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This article is part of the supplement: Proceedings of the International Symposium on Animal Genomics for Animal Health (AGAH 2010)

Open Access Proceedings

Genome-wide association studies and genetic architecture of common human diseases

Grant W Montgomery

Author Affiliations

Molecular Epidemiology Laboratory, Queensland Institute of Medical Research, Brisbane, Australia

BMC Proceedings 2011, 5(Suppl 4):S16  doi:10.1186/1753-6561-5-S4-S16

The electronic version of this article is the complete one and can be found online at: http://www.biomedcentral.com/1753-6561/5/S4/S16


Published:3 June 2011

© 2011 Montgomery; licensee BioMed Central Ltd.

This is an open access article distributed under the terms of the Creative Commons Attribution License (http://creativecommons.org/licenses/by/2.0), which permits unrestricted use, distribution, and reproduction in any medium, provided the original work is properly cited.

Abstract

Genome-wide association scans provide the first successful method to identify genetic variation contributing to risk for common complex disease. Progress in identifying genes associated with melanoma show complex relationships between genes for pigmentation and the development of melanoma. Novel risk loci account for only a small fraction of the genetic variation contributing to this and many other diseases. Large meta-analyses find additional variants, but there is current debate about the contribution of common polymorphisms, rare polymorphisms or mutations to disease risk.

Background

Genome-wide association (GWA) methods have made great progress in the last few years mapping genetic variants contributing to risk for many common complex diseases [1-3]. These methods developed from spectacular advances in genotyping technology, greater understanding of the structure of common variation in the human genome, and continued advances in computing power and software tools. Human populations have 10 to 15 million common single nucleotide polymorphisms (SNPs). Analysis of patterns of SNP variation in the human genome [4] demonstrate that a representative set of 500,000 to 1,000,000 “tagging” SNPs can sample most common variation. Current commercial SNP chips can now screen genome-wide “tagging” SNPs in a single experiment and provide an effective approach to search for genetic variants contributing to the aetiology of complex diseases.

Results and discussion

Pigmentation and melanoma

One example of mapping genes for related phenotypes is the field of pigmentation and melanoma. Melanomas ([MIM 155600]) are malignant tumours of melanocytes and susceptibility is influenced by complex relationships between genetic and environmental factors [5,6]. Risk factors include skin pigmentation (skin colour and tanning response or phototype) and the numbers of acquired melanocytic nevi or moles on the skin [5,6]. These intermediate phenotypes interact with the key environmental factor, exposure to ultraviolet light.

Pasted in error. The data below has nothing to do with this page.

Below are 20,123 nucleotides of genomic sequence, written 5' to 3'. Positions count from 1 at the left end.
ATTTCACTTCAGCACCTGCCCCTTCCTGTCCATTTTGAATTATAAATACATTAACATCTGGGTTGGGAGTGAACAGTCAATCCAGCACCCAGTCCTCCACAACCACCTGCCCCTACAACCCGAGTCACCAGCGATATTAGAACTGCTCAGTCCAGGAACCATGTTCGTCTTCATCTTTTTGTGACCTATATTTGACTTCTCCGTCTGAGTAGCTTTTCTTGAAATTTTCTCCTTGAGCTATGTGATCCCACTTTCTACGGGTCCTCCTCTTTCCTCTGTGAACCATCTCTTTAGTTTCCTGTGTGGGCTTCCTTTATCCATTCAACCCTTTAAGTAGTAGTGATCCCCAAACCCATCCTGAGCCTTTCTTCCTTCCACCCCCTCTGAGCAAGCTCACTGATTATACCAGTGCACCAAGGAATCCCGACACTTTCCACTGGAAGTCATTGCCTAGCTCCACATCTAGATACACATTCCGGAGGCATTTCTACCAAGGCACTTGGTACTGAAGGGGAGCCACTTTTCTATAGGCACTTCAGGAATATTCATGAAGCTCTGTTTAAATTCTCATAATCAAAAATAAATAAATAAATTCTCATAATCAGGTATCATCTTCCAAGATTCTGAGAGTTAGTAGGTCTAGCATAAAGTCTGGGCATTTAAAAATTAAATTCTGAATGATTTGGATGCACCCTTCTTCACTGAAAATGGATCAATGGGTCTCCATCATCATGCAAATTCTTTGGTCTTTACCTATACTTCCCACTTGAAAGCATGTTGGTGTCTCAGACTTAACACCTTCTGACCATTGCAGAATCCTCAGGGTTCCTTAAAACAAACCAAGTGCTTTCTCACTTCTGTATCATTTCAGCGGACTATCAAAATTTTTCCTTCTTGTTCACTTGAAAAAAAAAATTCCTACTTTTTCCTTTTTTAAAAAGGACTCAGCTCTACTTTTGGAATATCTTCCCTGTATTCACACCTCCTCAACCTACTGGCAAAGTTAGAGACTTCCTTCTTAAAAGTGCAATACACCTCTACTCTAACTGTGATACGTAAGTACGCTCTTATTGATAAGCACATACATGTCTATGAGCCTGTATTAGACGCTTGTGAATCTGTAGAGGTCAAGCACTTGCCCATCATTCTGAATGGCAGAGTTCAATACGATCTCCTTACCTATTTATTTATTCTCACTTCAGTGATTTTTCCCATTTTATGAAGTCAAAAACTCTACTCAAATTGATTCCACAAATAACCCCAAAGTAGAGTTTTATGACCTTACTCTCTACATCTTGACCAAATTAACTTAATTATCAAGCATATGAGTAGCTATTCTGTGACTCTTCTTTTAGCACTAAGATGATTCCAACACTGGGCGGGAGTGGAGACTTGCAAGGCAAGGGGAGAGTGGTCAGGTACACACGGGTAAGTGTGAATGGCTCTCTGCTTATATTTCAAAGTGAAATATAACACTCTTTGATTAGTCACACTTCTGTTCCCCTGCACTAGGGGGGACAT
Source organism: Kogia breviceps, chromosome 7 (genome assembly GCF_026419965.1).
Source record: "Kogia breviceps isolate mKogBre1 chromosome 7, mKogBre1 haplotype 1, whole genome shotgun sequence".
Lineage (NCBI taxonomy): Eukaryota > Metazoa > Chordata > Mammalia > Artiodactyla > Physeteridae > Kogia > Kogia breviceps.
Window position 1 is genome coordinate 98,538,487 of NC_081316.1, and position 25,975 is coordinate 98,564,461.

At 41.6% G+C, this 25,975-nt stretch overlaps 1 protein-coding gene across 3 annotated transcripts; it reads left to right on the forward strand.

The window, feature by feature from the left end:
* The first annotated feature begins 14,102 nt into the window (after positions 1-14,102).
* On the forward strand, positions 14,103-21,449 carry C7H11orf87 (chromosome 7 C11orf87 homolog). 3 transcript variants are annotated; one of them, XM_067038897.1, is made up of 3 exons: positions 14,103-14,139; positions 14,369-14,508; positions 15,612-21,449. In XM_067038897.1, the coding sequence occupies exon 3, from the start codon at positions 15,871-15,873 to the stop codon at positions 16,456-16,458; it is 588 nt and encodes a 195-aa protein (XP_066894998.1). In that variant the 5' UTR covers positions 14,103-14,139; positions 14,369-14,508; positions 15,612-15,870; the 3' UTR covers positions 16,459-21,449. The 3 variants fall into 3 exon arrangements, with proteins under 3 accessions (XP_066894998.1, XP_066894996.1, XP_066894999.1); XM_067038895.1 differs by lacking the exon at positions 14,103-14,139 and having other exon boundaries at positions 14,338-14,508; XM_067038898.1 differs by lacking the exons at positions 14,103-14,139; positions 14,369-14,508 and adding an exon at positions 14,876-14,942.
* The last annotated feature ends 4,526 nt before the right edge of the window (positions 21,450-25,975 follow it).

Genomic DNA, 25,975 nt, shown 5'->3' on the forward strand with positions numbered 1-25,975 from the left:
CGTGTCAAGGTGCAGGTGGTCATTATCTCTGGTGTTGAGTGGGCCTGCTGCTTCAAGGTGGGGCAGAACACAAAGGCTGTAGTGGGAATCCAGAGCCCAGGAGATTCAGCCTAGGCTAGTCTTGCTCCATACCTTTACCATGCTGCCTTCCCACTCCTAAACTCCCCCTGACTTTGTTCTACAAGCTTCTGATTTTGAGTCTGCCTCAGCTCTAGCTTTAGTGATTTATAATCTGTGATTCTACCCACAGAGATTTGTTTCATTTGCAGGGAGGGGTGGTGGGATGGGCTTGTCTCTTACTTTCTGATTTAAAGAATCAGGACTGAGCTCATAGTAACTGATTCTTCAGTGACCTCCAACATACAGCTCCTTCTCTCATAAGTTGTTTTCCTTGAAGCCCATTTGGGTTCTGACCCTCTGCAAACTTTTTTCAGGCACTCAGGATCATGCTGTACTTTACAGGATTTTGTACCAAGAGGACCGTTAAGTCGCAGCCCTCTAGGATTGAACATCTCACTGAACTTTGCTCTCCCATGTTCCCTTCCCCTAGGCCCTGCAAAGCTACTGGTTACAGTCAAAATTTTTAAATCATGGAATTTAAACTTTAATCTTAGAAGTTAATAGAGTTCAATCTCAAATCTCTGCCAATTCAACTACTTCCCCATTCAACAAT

The incidence of malignant melanoma in Caucasian populations has increased substantially over the last 20 years [6] probably as a result of long-term changes in sunexposure.

A number of GWA studies have been conducted recently to improve our understanding of the genetics of pigmentation and contributions to melanoma risk [7-13]. Most studies have been conducted in Caucasian populations and it is important to note that variants in several pigmentation genes show significant differences in frequency, and are responsible for differences in pigmentation between ethnic groups. Therefore, care must be taken to avoid problems of population stratification in the design and interpretation of studies on pigmentation and melanoma risk.

GWA studies have identified both known and novel pigmentation genes and results have been replicated and extended by further studies including a recent meta-analysis [14]. Genes controlling pigmentation and tanning response include ASIP [MIM 600201], IRF4 [MIM 601900], KTLG [], MC1R [MIM 155555], OCA2 [MIM 611409], SLC45A2 [MIM 606202], SLC24A5 [MIM 609802], SLC24A4 [MIM 609840], TYR [MIM 606033], TYRP1 [MIM 115501]. Variants in or near genes ASIP, KTLG, MC1R, OCA2, IRF4, SLC24A4, SLC45A2, also affect sun sensitivity and/or melanoma risk [14].

In some cases the variants are located within coding regions and have functional consequences [15]. However, most variants will not be causal and the association is a consequence of linkage disequilibrium between the marker and the causal variant(s). For example, OCA2 has long been implicated as an important gene affecting blue/brown eye color. Genetic analysis of SNPs in the gene HERC2 which lies upstream from OCA2 (in the direction of transcription for OCA2) identified a single SNP rs12913832 in intron 86 of HERC2 accounting for most of the variation in blue/brown eye colour [16,17]. This SNP lies in the centre of a short highly conserved sequence which forms a consensus binding site for the helicase-like transcription factor (HLTF) and is likely to control constitutive expression of OCA2[17]. This and other examples demonstrate that causal variants may lie in flanking genes. In regions of association where multiple genes may influence risk of melanoma or other diseases, additional studies will be necessary to determine the likely causal variant(s) and define the gene or genes responsible for the phenotypic effect.

Moles and melanoma risk